Fiji have made history by qualifying for the FIFA U-20 World Cup, with the Melanesians now set to feature in a FIFA tournament for the first time.
It is only the second time that Oceania will be represented at the tournament by a team other than New Zealand - hosts of the 2015 edition - and former OFC members Australia. Now, the Fijians are set to continue on a trail first blazed by Tahiti in 2009 after emerging triumphant from the six-team, round robin OFC U-20 Championship.
Their place at next year's finals, along with OFC trophy, was secured with a comeback win over Solomon Islands in the final match on the final day of a pulsating tournament. Fiji, as hosts, were always expected to be strong contenders for the continent's solitary berth at New Zealand 2015, but were pushed all the way by a valiant Vanuatu team.
The Vanuatuans, who ended the tournament unbeaten, had kept their hopes alive first by drawing 2-2 with Fiji on Thursday and then earlier today with a 4-2 victory over Papua New Guinea in their concluding fixture. That heaped the pressure on Fiji, who knew that only a defeat against the Solomons in Suva would deny them the title.
A defeat, though, was exactly what they were left facing after nine minutes when tournament top scorer Atkin Kaua drilled an unstoppable shot into the bottom-left corner from the edge of the box to stun the home support. Fiji had paid the price for a cautious and nervy start to the match, but their character began to shine through as the first half wore on and they grabbed a scrappy equaliser 15 minutes later.
Nickel Chand was the player to profit from a spillage from the otherwise excelled Phillip Mango, slotting into the partially guarded net and calming a few Fijian jitters in the process. And the pendulum swung yet further towards the hosts just a couple of minutes later when Praneel Naidu curled an inch-perfect free-kick over the wall and beyond Mango's despairing dive.
Fiji rarely looked in danger thereafter, and could have moved out of sight but for Mango denying the dangerous Samuel Nabenia. For coach Ravinesh Kumar, whose side finished runners-up to New Zealand in the same competition last year, there was only cause to be grateful as he reflected on his team's achievement.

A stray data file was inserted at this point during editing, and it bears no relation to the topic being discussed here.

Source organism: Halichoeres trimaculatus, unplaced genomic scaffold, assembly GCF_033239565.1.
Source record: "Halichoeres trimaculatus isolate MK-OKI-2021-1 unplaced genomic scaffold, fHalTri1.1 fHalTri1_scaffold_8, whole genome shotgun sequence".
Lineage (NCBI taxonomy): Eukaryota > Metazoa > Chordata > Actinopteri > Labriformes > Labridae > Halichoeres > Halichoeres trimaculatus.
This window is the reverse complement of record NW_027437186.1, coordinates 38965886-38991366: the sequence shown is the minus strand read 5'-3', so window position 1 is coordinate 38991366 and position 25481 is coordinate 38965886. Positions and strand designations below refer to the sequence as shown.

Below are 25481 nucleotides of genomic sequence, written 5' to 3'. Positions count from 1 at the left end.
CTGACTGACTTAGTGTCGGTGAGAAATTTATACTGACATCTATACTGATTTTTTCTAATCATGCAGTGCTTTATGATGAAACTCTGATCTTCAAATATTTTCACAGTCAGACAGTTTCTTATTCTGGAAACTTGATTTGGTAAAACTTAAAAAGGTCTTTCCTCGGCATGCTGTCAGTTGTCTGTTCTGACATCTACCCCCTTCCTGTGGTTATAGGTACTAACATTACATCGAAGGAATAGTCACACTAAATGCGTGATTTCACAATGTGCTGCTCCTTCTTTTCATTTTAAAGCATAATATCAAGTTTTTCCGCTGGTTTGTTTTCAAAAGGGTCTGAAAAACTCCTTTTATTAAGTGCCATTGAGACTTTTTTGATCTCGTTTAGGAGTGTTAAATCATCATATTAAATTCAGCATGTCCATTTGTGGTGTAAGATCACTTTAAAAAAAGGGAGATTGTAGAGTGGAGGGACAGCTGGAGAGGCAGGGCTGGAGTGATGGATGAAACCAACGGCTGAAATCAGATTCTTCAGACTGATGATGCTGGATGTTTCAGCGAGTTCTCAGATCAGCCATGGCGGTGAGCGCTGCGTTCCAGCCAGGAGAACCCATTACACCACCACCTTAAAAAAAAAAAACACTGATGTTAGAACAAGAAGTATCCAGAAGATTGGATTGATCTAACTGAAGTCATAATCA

He said: "I'd like to thank the players for their hard work, they have sacrificed a lot over the last six months, and to thank their parents for allowing the boys to spend so much time in camp. I must also thank everyone who has placed their trust in this management team. This is a victory I want to dedicate to all the coaches and teachers who have done so much to develop Fijian football over the past 60, 70 years."
Fiji's continued development should be aided considerably by their youngsters' experiences among the world elite next year, with Tahiti's senior team already having benefited from the adventures of their U-20 stars in 2009.
And while Kumar's side were the big winners, and deserved champions, in this excellent OFC tournament, there was plenty of encouragement to be drawn elsewhere. Etienne Mermer's Vanuatu showed that they will be a force to be reckoned with at future continental events and, as well as emerging unbeaten, had the tournament's outstanding player in Golden Ball winner Jacky Ruben.
New Caledonia could also reflect with great pride on having finished third, winning three of their five matches, while there was plenty of good football produced by the Papua New Guinea and Solomon Islands sides coached by regional legends Wynton Rufer and Commins Menapi respectively. All will depart with Fiji with reasons to cheerful, but it is their hosts who will spend the next year looking forward to an appearance on the world stage.
Golden Ball award
Jacky Ruben, Vanuatu
Golden Boot award
Atkin Kaua, Solomon Islands (5 goals)
Golden Glove award
Misiwani Nairube, Fiji
Fair Play award